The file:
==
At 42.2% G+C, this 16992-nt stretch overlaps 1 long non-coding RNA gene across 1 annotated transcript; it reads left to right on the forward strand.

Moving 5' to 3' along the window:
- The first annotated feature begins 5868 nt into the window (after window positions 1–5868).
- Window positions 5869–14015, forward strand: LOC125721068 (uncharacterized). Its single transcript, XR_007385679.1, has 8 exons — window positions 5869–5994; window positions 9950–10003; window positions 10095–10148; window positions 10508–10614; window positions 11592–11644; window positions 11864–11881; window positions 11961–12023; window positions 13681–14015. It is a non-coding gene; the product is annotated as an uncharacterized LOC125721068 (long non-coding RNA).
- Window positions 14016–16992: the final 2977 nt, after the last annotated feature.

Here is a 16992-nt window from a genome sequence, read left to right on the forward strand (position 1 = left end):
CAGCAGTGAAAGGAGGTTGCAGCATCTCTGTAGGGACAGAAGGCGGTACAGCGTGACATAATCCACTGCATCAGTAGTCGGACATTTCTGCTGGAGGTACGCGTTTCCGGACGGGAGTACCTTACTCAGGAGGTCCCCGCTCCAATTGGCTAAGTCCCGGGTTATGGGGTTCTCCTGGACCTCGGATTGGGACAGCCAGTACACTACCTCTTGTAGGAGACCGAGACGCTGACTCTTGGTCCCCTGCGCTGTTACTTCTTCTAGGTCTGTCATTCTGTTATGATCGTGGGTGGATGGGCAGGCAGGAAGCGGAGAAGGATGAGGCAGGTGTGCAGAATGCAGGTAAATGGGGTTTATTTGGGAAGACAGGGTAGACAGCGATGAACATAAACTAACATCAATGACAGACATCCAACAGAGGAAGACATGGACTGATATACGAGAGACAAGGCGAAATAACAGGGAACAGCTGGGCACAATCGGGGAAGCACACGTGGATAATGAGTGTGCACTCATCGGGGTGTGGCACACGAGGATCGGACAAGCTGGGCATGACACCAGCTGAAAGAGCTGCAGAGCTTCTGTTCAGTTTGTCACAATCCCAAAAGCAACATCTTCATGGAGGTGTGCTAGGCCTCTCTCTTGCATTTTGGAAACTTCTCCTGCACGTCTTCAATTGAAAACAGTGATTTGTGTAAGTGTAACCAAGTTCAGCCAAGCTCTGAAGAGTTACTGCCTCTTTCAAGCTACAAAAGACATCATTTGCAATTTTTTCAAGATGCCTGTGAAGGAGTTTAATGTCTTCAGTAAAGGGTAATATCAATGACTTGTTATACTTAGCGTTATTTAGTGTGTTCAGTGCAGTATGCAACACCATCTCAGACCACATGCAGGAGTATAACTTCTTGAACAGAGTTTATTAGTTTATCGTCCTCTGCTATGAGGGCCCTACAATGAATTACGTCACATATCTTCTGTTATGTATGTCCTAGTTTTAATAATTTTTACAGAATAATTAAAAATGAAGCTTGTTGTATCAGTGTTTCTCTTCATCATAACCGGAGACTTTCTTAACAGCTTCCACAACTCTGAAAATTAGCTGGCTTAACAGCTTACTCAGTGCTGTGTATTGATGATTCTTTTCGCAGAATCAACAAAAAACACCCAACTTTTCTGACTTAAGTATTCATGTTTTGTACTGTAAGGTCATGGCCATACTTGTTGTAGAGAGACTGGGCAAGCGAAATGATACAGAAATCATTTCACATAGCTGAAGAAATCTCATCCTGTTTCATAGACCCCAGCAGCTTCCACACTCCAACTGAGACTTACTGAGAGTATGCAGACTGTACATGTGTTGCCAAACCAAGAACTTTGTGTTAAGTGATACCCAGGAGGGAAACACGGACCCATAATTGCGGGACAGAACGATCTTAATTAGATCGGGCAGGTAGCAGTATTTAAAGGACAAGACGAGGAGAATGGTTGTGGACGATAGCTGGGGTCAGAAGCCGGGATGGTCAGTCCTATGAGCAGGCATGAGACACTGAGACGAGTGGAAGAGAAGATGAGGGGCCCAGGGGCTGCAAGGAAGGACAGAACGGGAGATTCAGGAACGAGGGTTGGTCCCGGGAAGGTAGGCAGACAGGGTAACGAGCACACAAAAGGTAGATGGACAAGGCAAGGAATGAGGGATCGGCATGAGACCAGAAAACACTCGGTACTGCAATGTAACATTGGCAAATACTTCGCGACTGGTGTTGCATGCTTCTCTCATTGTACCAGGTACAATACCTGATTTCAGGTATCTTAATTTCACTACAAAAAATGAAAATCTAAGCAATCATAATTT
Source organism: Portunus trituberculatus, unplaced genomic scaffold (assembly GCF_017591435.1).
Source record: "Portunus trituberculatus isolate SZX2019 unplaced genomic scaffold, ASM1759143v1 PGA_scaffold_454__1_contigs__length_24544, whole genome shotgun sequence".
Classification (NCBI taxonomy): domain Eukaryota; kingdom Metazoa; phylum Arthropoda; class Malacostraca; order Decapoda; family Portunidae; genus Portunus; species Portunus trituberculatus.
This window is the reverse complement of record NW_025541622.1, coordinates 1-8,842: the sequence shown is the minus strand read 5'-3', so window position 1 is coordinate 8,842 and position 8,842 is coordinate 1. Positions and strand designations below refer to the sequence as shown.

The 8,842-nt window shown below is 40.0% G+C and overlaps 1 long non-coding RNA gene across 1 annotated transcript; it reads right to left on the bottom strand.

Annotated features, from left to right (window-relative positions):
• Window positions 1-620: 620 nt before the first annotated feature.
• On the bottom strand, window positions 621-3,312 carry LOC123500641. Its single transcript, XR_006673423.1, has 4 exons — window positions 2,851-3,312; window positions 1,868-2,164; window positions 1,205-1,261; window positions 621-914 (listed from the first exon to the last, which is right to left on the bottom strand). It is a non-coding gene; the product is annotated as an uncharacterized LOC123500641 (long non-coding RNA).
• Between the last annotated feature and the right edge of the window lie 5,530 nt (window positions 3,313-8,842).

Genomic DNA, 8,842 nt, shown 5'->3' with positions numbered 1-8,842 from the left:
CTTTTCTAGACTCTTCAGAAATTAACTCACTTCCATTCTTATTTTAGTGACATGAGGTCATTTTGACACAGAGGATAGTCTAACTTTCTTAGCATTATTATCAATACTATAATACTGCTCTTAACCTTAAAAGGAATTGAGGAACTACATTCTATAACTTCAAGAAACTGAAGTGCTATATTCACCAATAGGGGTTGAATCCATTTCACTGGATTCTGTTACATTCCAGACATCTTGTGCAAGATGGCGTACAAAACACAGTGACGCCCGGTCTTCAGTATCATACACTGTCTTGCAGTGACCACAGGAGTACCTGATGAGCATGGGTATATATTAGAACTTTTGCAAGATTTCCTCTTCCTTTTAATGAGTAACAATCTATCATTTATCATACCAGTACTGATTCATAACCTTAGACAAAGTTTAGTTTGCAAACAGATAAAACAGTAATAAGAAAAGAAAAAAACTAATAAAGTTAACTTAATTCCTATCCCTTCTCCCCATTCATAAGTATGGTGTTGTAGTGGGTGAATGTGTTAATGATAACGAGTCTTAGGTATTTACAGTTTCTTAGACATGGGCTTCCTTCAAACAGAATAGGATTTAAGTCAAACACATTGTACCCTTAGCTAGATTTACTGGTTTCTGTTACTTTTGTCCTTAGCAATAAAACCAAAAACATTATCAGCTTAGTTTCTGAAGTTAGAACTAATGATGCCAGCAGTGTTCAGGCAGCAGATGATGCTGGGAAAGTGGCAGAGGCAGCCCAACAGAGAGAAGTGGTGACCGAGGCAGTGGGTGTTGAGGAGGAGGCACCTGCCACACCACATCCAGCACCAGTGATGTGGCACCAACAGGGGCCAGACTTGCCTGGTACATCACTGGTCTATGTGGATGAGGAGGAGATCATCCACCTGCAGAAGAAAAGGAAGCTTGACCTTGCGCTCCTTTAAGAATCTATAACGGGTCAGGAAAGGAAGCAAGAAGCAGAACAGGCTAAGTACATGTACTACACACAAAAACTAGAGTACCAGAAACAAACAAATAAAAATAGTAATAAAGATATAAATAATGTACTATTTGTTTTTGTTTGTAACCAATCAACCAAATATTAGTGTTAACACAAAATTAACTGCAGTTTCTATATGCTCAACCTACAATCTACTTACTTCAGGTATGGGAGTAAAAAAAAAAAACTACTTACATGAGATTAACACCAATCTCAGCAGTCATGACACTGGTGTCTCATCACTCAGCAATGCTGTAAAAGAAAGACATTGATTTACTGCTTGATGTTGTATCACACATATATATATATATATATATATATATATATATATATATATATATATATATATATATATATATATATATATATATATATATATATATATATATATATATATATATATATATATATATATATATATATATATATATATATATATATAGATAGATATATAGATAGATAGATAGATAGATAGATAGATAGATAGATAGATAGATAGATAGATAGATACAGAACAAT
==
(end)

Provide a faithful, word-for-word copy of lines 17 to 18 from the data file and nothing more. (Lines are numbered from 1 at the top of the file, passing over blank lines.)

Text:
Genomic DNA, 8,842 nt, shown 5'->3' with positions numbered 1-8,842 from the left:
CTTTTCTAGACTCTTCAGAAATTAACTCACTTCCATTCTTATTTTAGTGACATGAGGTCATTTTGACACAGAGGATAGTCTAACTTTCTTAGCATTATTATCAATACTATAATACTGCTCTTAACCTTAAAAGGAATTGAGGAACTACATTCTATAACTTCAAGAAACTGAAGTGCTATATTCACCAATAGGGGTTGAATCCATTTCACTGGATTCTGTTACATTCCAGACATCTTGTGCAAGATGGCGTACAAAACACAGTGACGCCCGGTCTTCAGTATCATACACTGTCTTGCAGTGACCACAGGAGTACCTGATGAGCATGGGTATATATTAGAACTTTTGCAAGATTTCCTCTTCCTTTTAATGAGTAACAATCTATCATTTATCATACCAGTACTGATTCATAACCTTAGACAAAGTTTAGTTTGCAAACAGATAAAACAGTAATAAGAAAAGAAAAAAACTAATAAAGTTAACTTAATTCCTATCCCTTCTCCCCATTCATAAGTATGGTGTTGTAGTGGGTGAATGTGTTAATGATAACGAGTCTTAGGTATTTACAGTTTCTTAGACATGGGCTTCCTTCAAACAGAATAGGATTTAAGTCAAACACATTGTACCCTTAGCTAGATTTACTGGTTTCTGTTACTTTTGTCCTTAGCAATAAAACCAAAAACATTATCAGCTTAGTTTCTGAAGTTAGAACTAATGATGCCAGCAGTGTTCAGGCAGCAGATGATGCTGGGAAAGTGGCAGAGGCAGCCCAACAGAGAGAAGTGGTGACCGAGGCAGTGGGTGTTGAGGAGGAGGCACCTGCCACACCACATCCAGCACCAGTGATGTGGCACCAACAGGGGCCAGACTTGCCTGGTACATCACTGGTCTATGTGGATGAGGAGGAGATCATCCACCTGCAGAAGAAAAGGAAGCTTGACCTTGCGCTCCTTTAAGAATCTATAACGGGTCAGGAAAGGAAGCAAGAAGCAGAACAGGCTAAGTACATGTACTACACACAAAAACTAGAGTACCAGAAACAAACAAATAAAAATAGTAATAAAGATATAAATAATGTACTATTTGTTTTTGTTTGTAACCAATCAACCAAATATTAGTGTTAACACAAAATTAACTGCAGTTTCTATATGCTCAACCTACAATCTACTTACTTCAGGTATGGGAGTAAAAAAAAAAAACTACTTACATGAGATTAACACCAATCTCAGCAGTCATGACACTGGTGTCTCATCACTCAGCAATGCTGTAAAAGAAAGACATTGATTTACTGCTTGATGTTGTATCACACATATATATATATATATATATATATATATATATATATATATATATATATATATATATATATATATATATATATATATATATATATATATATATATATATATATATATATATATATATATATATATATATATATATATATATATATAGATAGATATATAGATAGATAGATAGATAGATAGATAGATAGATAGATAGATAGATAGATAGATAGATACAGAACAAT